Compensation Guide

Last updated: 13th May 2021

Employment Compensation

If an Employment Tribunal concludes that you have been unfairly dismissed, you will be entitled to compensation.

The compensation that you will be awarded is calculated, very broadly, as follows.

Basic Award

You will receive a basic award which is calculated as follows:

  • Half a week’s pay for each year of employment in which the employee was aged 21 or younger;
  • A week’s pay for each year of employment in which the employee was aged between 22 and 40;
  • One and a half week’s pay for each year of employment in which the employee was 41 or older.

The gross weekly pay is however, subject to a statutory cap of £544 (as at April 2021). And, the maximum basic award for an unfair dismissal claim is capped at £16,320.

Compensatory Award

In addition to this, the Tribunal may award you what is known as a compensatory award. This award is defined as “such an amount as the Tribunal considers just and equitable in all the circumstances having regard to the loss sustained by the Complainant in consequence of the dismissal in so far as the loss is attributable to the action taken by the employer“.

When calculating this award, the Tribunal will firstly award compensation for the employee’s loss of statutory rights in the sum of £250.

Secondly, the Tribunal will look at whether the employee has lost any earnings as a result of his or her unfair dismissal. The Tribunal will consider whether or not the employee has found alternative employment by the date of the Tribunal. If no alternative employment has been secured, the Tribunal has discretion to make an award for future loss of earnings. To do this, the Tribunal will take a view as to how long it will take the Complainant to find alternative employment.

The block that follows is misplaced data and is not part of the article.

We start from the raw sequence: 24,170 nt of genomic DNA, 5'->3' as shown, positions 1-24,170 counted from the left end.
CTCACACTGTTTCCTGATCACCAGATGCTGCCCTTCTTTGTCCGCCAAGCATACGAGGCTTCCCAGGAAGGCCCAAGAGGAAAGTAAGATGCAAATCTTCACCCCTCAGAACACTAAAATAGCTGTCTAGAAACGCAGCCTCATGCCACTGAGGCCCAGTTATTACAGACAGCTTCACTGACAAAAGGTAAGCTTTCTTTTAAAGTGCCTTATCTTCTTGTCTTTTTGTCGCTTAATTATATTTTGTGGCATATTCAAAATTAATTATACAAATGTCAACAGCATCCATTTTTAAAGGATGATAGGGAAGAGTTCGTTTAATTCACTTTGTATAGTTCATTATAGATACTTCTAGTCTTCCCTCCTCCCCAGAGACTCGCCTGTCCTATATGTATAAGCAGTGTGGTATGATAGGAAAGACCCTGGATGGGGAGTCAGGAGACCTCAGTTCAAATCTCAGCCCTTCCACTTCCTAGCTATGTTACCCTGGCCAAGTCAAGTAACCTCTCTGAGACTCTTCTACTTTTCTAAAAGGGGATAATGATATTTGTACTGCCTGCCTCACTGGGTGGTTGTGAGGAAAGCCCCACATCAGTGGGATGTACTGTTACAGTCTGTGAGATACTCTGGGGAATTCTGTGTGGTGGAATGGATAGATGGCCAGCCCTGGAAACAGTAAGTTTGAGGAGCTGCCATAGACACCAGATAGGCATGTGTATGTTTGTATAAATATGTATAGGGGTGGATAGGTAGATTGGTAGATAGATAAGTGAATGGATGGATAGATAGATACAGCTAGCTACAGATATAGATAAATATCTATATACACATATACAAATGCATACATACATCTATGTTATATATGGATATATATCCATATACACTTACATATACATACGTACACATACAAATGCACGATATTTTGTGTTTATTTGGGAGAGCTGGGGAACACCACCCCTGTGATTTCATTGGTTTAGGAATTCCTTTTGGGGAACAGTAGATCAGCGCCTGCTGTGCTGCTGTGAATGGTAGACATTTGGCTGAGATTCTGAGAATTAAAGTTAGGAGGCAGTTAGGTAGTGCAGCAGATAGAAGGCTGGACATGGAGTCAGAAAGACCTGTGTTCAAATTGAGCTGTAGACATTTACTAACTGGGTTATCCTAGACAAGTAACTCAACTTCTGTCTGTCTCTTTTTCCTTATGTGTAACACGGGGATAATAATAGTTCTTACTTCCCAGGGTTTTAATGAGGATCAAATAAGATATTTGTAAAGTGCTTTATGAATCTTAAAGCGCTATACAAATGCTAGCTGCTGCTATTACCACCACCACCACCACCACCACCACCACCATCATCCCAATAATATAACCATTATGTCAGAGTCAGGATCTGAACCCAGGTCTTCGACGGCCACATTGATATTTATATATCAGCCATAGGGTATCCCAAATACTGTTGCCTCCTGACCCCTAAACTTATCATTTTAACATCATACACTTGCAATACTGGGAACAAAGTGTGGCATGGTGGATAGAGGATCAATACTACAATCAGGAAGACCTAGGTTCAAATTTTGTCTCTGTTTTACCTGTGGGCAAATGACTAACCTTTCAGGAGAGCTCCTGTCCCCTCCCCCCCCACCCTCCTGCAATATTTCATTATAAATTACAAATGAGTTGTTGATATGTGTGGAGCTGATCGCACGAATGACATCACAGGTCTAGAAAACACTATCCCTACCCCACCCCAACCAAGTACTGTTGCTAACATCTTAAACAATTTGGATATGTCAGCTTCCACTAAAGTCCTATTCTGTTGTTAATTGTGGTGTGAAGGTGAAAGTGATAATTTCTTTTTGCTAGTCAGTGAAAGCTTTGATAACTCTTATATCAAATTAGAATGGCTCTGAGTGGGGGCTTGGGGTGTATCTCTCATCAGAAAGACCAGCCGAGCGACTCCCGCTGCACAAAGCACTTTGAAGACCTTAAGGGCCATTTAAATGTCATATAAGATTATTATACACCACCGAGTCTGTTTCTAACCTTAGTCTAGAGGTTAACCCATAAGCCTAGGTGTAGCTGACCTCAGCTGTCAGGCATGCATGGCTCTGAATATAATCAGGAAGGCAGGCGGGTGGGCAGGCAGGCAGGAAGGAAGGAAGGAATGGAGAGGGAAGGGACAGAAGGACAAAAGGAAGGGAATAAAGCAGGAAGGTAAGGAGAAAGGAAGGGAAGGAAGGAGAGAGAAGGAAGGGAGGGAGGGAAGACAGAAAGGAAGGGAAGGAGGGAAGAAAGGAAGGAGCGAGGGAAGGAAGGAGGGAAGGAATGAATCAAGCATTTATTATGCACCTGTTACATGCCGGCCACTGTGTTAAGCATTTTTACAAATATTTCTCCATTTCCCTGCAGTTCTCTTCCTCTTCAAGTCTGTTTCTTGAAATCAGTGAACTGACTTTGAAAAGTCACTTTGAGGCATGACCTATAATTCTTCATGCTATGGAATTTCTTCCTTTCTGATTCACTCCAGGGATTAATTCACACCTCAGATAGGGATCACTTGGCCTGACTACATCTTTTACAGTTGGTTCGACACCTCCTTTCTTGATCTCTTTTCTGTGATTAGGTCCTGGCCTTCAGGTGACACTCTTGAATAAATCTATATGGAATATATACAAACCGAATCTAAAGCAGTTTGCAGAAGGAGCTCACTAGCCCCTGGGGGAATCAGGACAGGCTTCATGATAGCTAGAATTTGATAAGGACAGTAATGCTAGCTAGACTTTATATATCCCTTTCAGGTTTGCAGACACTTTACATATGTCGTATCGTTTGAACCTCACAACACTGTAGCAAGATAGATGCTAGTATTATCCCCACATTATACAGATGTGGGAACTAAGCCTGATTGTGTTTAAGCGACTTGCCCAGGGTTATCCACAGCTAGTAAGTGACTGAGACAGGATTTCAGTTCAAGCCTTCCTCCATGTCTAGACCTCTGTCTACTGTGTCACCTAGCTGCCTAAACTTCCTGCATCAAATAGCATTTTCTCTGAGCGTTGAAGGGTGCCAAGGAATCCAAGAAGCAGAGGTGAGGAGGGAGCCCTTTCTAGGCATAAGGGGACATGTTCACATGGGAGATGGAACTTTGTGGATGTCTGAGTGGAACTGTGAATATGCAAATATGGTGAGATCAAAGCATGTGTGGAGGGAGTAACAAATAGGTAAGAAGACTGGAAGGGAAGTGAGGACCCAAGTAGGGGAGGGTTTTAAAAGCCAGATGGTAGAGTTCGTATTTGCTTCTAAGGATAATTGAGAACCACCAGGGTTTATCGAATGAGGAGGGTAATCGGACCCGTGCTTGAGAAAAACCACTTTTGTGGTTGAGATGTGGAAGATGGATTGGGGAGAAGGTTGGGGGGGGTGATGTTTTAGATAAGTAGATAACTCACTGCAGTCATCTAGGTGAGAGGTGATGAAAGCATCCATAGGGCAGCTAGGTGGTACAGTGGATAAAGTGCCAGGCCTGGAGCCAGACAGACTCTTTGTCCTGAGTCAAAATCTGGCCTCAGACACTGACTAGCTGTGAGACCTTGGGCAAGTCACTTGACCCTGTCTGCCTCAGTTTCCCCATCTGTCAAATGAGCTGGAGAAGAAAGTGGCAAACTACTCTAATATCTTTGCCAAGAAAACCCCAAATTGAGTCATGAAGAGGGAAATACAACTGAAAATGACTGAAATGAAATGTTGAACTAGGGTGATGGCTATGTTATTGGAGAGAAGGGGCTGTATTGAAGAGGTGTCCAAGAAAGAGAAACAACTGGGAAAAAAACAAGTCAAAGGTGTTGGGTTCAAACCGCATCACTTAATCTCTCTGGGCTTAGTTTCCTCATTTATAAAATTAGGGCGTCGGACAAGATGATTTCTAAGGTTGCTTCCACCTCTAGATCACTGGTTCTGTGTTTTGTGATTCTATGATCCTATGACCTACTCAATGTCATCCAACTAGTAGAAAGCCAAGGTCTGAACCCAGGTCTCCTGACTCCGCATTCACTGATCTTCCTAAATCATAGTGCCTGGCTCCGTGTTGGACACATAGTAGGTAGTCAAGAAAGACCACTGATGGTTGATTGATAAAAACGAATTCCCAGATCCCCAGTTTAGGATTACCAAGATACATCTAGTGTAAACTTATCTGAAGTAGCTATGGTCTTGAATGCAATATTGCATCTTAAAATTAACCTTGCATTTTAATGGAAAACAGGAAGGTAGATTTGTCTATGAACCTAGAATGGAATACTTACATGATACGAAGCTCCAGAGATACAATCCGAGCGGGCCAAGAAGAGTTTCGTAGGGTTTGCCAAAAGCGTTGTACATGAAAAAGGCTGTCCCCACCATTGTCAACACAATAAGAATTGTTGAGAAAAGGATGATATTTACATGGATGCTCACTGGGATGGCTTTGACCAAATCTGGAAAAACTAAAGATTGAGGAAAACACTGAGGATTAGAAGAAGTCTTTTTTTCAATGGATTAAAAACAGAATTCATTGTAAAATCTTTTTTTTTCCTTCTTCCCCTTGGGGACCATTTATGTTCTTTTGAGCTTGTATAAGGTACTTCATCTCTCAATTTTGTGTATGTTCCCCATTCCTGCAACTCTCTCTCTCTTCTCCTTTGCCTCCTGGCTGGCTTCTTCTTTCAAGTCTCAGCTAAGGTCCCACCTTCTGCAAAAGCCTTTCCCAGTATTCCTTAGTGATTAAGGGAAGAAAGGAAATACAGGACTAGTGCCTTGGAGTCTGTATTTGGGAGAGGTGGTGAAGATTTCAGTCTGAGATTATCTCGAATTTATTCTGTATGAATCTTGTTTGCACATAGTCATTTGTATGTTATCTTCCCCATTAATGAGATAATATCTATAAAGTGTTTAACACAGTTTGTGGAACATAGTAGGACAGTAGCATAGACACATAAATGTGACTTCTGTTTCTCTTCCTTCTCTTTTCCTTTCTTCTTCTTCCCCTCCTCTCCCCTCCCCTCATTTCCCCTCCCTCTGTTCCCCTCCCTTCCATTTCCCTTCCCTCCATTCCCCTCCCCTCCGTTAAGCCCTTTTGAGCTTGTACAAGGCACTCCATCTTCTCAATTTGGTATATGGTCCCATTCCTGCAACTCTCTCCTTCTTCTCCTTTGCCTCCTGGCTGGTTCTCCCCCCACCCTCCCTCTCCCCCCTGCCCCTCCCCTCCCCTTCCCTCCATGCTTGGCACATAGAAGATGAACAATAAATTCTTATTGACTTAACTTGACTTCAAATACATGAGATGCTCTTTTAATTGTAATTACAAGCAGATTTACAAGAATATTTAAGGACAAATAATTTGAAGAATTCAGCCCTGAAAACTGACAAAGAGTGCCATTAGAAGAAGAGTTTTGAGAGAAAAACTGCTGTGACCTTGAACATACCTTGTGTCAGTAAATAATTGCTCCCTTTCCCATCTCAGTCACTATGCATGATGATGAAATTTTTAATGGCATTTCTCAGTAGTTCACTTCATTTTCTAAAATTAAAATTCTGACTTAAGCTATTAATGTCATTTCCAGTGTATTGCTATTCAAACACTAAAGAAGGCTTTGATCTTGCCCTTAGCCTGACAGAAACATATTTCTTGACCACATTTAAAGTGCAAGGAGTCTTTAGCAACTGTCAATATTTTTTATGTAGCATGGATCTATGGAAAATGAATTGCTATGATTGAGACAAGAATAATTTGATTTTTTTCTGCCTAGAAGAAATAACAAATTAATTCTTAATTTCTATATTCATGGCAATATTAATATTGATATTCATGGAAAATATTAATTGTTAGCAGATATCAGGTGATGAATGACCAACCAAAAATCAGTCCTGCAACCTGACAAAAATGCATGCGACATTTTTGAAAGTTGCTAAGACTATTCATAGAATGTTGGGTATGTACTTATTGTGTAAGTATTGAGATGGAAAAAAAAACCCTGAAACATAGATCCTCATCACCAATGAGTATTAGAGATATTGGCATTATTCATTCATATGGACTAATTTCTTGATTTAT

The Tribunal will also take into account any payments that the Claimant has received from the employer, for example an ex gracia payment or any payment in lieu of notice or earnings from alternative employment.

If the dismissal was unfair for technical reasons, normally as a result of the employer’s failure to follow correct procedure, the Tribunal will also consider whether or not the employee was likely to have been dismissed in any event.

The Tribunal will also consider adjusting any compensatory award if either party has failed to comply with the new ACAS code.

Employees often complain that they have not been provided with a written statement of employment particulars. In these circumstances, the Tribunal will award the employee at least two weeks pay for such a failure.

If the Tribunal concludes that the employee’s conduct has contributed to his dismissal, the Tribunal has discretion to decrease any award to the extent it considers just and equitable.

If a Tribunal finds that you have been discriminated against, the Tribunal is likely to make an award for injury to feelings.

Finally, if the Tribunal concludes that you have been unfairly dismissed without notice, it may be order your employer to pay you the notice that you were entitled to.


Personal Injury and Medical Negligence Compensation

Broadly speaking, if a party is successful in a personal injury claim, they will receive two categories of damages; general damages and special damages.

General Damages

General damages are damages which a Claimant receives for pain, suffering and loss of amenity following an injury. The level of general damages is assessed by reference, firstly to guidelines which have been issued by the judiciary (the Judicial Studies Board Guidelines) which broadly categories each type of injury and gives a range of damages which the injured party can expect to receive in relation to each injury, and secondly, by reference to case law (i.e. previous legal cases). When considering case law, it is often possible to identify a previous legal case which has a similar factual background.

Special Damages

Special damages are the damages which an injured party receives for all other loss which he or she incurred which is attributable to the injury. Common categories of special damages are travelling expenses to and from doctors and hospitals; expenditure on medicines and medical equipment; the time a husband or wife or family member has spent caring for the injured party during their recovery; and often most importantly, loss of earnings.